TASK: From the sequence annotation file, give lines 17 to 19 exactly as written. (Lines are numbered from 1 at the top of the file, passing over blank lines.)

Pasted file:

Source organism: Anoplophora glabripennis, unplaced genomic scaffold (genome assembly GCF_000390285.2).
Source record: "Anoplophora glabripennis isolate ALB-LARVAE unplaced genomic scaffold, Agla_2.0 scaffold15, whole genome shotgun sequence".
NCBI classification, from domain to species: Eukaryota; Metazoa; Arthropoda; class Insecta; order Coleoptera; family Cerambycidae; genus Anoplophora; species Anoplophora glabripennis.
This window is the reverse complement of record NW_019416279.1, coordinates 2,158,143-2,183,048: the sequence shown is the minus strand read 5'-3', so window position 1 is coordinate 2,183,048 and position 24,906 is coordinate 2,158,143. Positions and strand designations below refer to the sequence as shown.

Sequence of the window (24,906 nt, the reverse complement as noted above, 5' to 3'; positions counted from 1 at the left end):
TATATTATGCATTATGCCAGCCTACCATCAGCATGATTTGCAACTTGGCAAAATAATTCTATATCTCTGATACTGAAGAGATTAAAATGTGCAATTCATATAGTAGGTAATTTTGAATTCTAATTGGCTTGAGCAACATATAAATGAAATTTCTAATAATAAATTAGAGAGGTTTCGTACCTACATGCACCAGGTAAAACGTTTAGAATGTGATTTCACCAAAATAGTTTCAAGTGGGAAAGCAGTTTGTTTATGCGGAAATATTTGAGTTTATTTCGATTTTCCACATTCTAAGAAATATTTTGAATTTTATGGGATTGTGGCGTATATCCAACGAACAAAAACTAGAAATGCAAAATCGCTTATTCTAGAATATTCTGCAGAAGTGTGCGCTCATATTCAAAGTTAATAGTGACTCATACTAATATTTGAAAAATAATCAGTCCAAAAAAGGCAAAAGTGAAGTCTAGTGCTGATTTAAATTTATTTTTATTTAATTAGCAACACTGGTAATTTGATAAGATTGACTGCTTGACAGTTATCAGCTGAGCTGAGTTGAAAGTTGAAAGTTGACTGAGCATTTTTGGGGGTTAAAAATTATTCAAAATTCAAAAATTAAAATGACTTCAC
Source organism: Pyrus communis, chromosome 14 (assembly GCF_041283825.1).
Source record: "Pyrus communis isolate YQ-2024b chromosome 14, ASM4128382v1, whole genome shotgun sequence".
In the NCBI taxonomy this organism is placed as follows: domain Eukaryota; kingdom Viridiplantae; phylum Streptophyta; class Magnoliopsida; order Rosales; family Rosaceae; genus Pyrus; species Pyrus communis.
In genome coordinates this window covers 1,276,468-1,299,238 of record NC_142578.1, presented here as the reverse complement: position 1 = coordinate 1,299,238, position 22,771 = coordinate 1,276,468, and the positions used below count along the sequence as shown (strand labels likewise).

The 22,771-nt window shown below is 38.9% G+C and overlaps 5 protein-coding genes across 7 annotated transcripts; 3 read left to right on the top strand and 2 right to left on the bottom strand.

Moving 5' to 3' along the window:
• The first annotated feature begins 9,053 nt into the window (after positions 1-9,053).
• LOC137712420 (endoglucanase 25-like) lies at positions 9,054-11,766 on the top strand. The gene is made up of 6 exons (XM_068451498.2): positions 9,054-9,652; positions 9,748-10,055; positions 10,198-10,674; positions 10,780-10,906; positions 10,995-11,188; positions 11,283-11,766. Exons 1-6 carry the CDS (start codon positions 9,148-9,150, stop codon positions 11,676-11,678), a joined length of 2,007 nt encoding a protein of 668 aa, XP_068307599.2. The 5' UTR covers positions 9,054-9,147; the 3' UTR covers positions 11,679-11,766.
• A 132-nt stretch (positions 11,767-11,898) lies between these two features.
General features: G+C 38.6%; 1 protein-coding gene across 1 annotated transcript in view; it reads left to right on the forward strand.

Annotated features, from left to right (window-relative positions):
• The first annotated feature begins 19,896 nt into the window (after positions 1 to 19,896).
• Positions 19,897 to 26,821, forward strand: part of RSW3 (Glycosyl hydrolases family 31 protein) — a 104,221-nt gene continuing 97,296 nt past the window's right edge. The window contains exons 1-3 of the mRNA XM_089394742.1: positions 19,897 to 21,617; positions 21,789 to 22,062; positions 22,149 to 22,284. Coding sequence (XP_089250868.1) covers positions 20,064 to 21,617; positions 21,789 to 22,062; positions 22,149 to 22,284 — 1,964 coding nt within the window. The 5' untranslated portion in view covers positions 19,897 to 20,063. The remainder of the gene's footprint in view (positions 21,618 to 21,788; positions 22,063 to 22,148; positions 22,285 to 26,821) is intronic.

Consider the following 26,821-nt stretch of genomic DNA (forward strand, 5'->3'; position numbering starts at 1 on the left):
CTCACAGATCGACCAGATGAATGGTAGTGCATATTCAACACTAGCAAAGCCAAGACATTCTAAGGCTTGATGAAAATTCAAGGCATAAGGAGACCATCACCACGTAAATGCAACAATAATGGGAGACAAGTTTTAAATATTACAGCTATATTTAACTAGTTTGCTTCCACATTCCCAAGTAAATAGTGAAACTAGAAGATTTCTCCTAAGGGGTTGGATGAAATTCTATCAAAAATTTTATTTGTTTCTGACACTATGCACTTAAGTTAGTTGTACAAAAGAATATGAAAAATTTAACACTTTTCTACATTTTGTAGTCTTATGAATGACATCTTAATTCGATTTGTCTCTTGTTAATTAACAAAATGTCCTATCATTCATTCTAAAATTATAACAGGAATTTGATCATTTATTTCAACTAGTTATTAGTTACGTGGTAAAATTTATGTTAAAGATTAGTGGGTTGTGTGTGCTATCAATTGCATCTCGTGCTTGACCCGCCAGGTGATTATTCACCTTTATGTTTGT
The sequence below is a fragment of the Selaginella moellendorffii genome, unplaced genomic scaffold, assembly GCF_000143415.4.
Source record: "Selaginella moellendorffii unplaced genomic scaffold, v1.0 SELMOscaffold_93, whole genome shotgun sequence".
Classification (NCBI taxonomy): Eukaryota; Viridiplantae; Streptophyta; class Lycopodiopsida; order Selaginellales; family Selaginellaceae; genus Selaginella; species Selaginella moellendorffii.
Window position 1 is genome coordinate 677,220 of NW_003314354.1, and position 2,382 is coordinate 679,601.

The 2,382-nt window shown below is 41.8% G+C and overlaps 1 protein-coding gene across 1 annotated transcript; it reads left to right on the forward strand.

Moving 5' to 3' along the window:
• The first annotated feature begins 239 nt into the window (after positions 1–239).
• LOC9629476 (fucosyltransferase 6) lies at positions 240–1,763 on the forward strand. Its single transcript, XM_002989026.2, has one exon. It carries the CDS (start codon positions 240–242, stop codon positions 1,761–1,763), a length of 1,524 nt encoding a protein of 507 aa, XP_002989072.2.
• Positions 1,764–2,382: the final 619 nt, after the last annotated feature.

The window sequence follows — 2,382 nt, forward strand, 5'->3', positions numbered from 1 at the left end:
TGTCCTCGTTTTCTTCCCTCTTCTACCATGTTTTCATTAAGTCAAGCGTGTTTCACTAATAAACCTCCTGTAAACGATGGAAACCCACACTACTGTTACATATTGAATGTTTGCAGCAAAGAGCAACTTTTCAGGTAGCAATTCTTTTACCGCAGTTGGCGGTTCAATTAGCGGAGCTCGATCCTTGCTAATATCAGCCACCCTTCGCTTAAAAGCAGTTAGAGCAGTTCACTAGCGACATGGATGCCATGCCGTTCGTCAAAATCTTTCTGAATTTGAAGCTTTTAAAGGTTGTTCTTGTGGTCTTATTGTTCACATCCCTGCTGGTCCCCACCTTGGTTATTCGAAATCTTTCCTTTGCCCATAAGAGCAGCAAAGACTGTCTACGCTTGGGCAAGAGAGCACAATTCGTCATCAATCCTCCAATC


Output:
Annotated features, from left to right (window-relative positions):
• The first annotated feature begins 19,896 nt into the window (after positions 1 to 19,896).
• Positions 19,897 to 26,821, forward strand: part of RSW3 (Glycosyl hydrolases family 31 protein) — a 104,221-nt gene continuing 97,296 nt past the window's right edge. The window contains exons 1-3 of the mRNA XM_089394742.1: positions 19,897 to 21,617; positions 21,789 to 22,062; positions 22,149 to 22,284. Coding sequence (XP_089250868.1) covers positions 20,064 to 21,617; positions 21,789 to 22,062; positions 22,149 to 22,284 — 1,964 coding nt within the window. The 5' untranslated portion in view covers positions 19,897 to 20,063. The remainder of the gene's footprint in view (positions 21,618 to 21,788; positions 22,063 to 22,148; positions 22,285 to 26,821) is intronic.